MILWAUKEE — When the clock struck midnight on the east coast, NBA free agency officially began. While it was still June 30 in Milwaukee, Bucks general manager John Hammond was ready to go.
Teams can’t officially sign free agents until July 10, but July 1 is the first day teams can negotiate with free agents. Players can give verbal commitments to teams and then sign on July 10. Just a few short days after Hammond and the Bucks were focused on the NBA Draft, their attention had to shift quickly to an important free agency period for the franchise.
“That’s the next step,” Hammond said. “We’ve had our eye on both targets over the last few weeks, trying to figure out this draft and looking to see what would be the right fit for us on the free-agent market.”
How much money do the Bucks have to spend? It’s a complicated calculation. The salary cap for the 2013-14 season will be set later in July, but it’s estimated to be around $58.5 million. Teams have to fill 90 percent of the salary cap at minimum, meaning the Bucks may need to spend close to $20 million this offseason just to meet the minimum salary required.
Milwaukee would free up even more salary cap space if it amnestied power forward Drew Gooden. The seldom used Gooden still has two years and $13.4 million left on his contract. Because he’s the only player left on the roster from the old collective bargaining agreement, Gooden is Milwaukee’s only chance to use the one-time amnesty clause. If the Bucks choose to go that path, Gooden will still get paid the money he’s owed, but he wouldn’t count against the salary cap.
It’s a complicated calculation to estimate exactly how much salary cap space the Bucks will have, but it’s a significant amount. They have money to spend with holes to fill.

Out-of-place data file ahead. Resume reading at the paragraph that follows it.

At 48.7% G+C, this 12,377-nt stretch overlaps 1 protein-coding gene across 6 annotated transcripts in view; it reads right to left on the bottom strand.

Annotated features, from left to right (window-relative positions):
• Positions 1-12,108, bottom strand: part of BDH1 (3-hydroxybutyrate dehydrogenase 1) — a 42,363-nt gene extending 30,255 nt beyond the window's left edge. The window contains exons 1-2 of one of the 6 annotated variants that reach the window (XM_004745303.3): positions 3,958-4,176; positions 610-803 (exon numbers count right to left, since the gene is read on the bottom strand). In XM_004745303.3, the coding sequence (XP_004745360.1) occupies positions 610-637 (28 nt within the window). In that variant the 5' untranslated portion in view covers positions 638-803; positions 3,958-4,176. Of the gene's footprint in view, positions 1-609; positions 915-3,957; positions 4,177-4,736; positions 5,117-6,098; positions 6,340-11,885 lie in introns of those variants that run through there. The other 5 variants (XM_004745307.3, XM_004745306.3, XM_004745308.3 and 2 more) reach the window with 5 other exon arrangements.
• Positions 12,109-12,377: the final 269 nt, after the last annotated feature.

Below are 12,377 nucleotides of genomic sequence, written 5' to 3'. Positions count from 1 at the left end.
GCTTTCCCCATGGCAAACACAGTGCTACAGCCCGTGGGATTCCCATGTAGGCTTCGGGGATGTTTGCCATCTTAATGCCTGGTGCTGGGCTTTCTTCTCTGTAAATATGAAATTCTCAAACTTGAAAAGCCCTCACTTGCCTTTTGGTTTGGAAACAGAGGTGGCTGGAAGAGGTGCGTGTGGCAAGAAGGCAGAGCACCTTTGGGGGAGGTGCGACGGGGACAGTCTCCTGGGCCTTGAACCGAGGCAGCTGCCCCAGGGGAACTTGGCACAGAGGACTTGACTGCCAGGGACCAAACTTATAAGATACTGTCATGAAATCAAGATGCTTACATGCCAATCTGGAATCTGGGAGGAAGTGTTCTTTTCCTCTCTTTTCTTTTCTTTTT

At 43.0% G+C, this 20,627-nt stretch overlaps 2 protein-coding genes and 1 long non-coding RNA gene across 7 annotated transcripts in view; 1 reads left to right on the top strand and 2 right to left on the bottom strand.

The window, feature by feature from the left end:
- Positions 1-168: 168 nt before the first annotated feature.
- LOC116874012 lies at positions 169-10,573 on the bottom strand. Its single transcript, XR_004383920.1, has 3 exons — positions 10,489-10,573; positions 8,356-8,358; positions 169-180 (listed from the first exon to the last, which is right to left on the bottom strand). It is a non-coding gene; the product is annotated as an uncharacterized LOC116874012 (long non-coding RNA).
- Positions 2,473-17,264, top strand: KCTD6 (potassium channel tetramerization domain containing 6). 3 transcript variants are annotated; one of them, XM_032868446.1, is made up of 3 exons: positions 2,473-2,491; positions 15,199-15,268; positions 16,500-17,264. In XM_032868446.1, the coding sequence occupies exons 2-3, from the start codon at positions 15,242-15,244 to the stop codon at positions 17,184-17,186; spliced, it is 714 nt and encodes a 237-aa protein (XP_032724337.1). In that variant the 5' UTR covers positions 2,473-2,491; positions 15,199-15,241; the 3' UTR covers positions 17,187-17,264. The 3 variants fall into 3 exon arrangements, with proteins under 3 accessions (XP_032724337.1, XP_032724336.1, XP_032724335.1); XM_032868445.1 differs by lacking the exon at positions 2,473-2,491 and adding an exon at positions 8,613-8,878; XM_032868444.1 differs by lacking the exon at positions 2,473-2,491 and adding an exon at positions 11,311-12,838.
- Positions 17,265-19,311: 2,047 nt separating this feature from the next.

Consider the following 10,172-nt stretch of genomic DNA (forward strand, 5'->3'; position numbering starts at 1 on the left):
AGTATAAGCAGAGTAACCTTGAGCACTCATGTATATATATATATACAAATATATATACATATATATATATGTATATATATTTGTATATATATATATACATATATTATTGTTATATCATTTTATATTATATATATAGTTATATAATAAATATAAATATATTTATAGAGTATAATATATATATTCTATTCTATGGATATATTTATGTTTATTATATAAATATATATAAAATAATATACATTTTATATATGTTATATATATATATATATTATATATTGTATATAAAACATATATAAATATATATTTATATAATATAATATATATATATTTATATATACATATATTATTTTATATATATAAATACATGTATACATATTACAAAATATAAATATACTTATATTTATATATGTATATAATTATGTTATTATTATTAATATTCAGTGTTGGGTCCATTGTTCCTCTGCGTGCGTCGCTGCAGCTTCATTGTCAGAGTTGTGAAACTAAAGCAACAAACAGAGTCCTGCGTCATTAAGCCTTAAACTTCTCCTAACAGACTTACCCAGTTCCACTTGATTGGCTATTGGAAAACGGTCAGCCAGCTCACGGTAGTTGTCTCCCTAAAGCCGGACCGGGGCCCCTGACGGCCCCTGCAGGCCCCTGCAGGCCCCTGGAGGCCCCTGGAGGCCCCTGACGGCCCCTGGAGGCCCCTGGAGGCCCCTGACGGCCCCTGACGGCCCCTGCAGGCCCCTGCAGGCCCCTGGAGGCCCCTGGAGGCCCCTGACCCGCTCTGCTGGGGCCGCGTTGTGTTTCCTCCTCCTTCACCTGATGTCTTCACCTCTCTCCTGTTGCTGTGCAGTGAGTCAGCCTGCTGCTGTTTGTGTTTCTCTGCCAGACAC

First, Hammond must decide what to do with the team’s three big free-agent guards. Brandon Jennings is a restricted free agent, meaning the Bucks can match any offer sheet he would sign with another team. Monta Ellis and J.J. Redick are unrestricted free agents, meaning they are free to sign with any team, and the Bucks can do nothing about it.
Jennings, 23, averaged 17.5 points and 6.5 assists per game last season, shooting 39.9 percent from the field and 37.5 percent on 3-pointers.
Jennings has started 289 of 291 games in his four years with the Bucks, averaging 17.0 points and 5.7 assists.
When asked if the Bucks plan to bring Jennings back, Hammond’s response to FOXSportsWisconsin.com was “100 percent.”
“Our intentions would be to negotiate with Brandon and hopefully we can come to an agreement before he goes out into the market or needs to go out into the market,” Hammond said. “If it does happen and he goes on the market and signs an offer sheet, our intentions will be to match that.”
Jennings seems to be warming to the idea of returning to Milwaukee, as well. He tweeted “Hopefully im back in Milwaukee. Got some unfinished business” on Sunday, but later deleted the tweet.
The market for point guards is dry, as the most teams looking for a floor general picked one up in Thursday’s draft. It’s unlikely a team will toss Jennings an offer sheet the Bucks won’t feel comfortable matching, making it likely he’ll be back with the Bucks next season.
Restricted free agent Jeff Teague could be a fallback option for the Bucks at point guard if Jennings gets an offer they don’t want to match. Bucks coach Larry Drew coached Teague in Atlanta and is said to be interested in bringing him to Milwaukee. Like Jennings with the Bucks, Atlanta can match any offer sheet Teague signs.
Hammond didn’t sound as confident went talking about Ellis and Redick. Multiple reports Sunday said the Bucks have agreed to part ways with Ellis, while Yahoo! Sports reported it’s “unlikely” Redick returns to Milwaukee.
If both decide to leave, the Bucks will need a shooting guard. Reports have linked the Bucks to free agent shooting guards J.R. Smith, O.J. Mayo, Kevin Martin, Tony Allen and Chase Budinger.
The Bucks also plan to try and bring Mike Dunleavy Jr. back in the fold at small forward, but the prized free agent at that position is Atlanta’s Josh Smith. He’s familiar and has a good relationship with Drew, but Smith will be seeking close to a maximum contract. The Bucks would have to pay a premium to add Smith, as up to five or six other teams are in pursuit of the talented forward.
With just seven players under contract and two draft picks to sign, the Bucks have a lot of work to do just to build a roster for next season. If Gooden is amnestied, Milwaukee will have to add at least four players in free agency to fill a 12-man roster.
Milwaukee has money to spend and holes to fill, usually a formula for an exciting offseason. Nobody knows how the next few weeks will turn out for the Bucks, but they will certainly be exciting.